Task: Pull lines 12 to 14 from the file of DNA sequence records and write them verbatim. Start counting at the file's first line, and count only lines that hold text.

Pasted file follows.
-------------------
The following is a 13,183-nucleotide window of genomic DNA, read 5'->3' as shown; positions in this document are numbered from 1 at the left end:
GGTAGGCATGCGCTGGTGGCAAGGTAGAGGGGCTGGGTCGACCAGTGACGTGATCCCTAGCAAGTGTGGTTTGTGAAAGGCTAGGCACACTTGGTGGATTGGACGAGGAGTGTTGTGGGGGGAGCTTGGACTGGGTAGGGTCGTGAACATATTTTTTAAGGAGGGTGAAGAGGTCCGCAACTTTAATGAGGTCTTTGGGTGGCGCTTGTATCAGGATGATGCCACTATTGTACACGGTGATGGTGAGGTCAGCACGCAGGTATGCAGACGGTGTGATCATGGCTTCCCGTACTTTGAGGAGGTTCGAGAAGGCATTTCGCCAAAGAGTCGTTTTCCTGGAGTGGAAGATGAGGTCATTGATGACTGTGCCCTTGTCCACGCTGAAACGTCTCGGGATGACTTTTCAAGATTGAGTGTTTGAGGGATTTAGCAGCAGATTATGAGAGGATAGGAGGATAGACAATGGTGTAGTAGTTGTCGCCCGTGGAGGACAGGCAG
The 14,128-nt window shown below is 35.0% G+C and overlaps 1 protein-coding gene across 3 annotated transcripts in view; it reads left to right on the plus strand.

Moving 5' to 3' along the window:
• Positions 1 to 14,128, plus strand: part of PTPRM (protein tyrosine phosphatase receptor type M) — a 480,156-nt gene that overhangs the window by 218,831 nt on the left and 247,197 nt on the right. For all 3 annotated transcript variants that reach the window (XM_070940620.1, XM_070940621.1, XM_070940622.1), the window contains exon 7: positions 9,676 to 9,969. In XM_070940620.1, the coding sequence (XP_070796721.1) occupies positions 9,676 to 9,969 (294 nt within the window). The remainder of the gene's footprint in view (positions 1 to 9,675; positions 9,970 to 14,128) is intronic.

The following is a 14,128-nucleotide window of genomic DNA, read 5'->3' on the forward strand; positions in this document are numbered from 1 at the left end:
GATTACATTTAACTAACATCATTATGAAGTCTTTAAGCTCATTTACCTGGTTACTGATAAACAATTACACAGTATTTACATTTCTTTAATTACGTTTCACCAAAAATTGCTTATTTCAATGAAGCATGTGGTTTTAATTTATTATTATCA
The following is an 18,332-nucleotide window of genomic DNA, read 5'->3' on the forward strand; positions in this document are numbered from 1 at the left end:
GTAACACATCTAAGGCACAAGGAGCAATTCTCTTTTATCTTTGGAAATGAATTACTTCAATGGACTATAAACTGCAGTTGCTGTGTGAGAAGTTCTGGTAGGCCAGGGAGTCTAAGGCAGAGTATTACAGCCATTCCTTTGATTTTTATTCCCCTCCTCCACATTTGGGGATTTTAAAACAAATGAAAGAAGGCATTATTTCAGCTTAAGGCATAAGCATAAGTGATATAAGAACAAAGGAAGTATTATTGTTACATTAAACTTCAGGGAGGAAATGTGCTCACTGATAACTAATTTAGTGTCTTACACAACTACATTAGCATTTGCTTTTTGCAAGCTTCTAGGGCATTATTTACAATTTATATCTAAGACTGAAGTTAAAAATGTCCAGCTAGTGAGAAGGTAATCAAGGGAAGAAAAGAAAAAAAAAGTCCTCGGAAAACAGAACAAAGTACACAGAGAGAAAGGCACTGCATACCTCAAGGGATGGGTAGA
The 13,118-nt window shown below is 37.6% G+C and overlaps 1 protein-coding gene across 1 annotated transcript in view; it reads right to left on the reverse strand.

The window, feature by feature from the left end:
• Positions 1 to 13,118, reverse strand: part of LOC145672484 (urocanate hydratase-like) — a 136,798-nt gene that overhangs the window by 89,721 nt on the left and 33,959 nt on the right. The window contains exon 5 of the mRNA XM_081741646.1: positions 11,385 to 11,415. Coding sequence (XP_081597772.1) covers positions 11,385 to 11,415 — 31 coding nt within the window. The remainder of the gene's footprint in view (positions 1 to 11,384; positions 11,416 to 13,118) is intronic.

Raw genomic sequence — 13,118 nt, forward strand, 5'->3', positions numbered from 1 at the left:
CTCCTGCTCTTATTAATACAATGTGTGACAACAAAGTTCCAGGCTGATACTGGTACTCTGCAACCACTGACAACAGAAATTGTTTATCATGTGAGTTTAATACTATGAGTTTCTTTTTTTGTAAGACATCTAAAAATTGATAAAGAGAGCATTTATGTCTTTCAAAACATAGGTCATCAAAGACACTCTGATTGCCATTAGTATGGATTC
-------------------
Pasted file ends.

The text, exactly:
• Positions 1 to 13,118, reverse strand: part of LOC145672484 (urocanate hydratase-like) — a 136,798-nt gene that overhangs the window by 89,721 nt on the left and 33,959 nt on the right. The window contains exon 5 of the mRNA XM_081741646.1: positions 11,385 to 11,415. Coding sequence (XP_081597772.1) covers positions 11,385 to 11,415 — 31 coding nt within the window. The remainder of the gene's footprint in view (positions 1 to 11,384; positions 11,416 to 13,118) is intronic.

Raw genomic sequence — 13,118 nt, forward strand, 5'->3', positions numbered from 1 at the left:
CTCCTGCTCTTATTAATACAATGTGTGACAACAAAGTTCCAGGCTGATACTGGTACTCTGCAACCACTGACAACAGAAATTGTTTATCATGTGAGTTTAATACTATGAGTTTCTTTTTTTGTAAGACATCTAAAAATTGATAAAGAGAGCATTTATGTCTTTCAAAACATAGGTCATCAAAGACACTCTGATTGCCATTAGTATGGATTC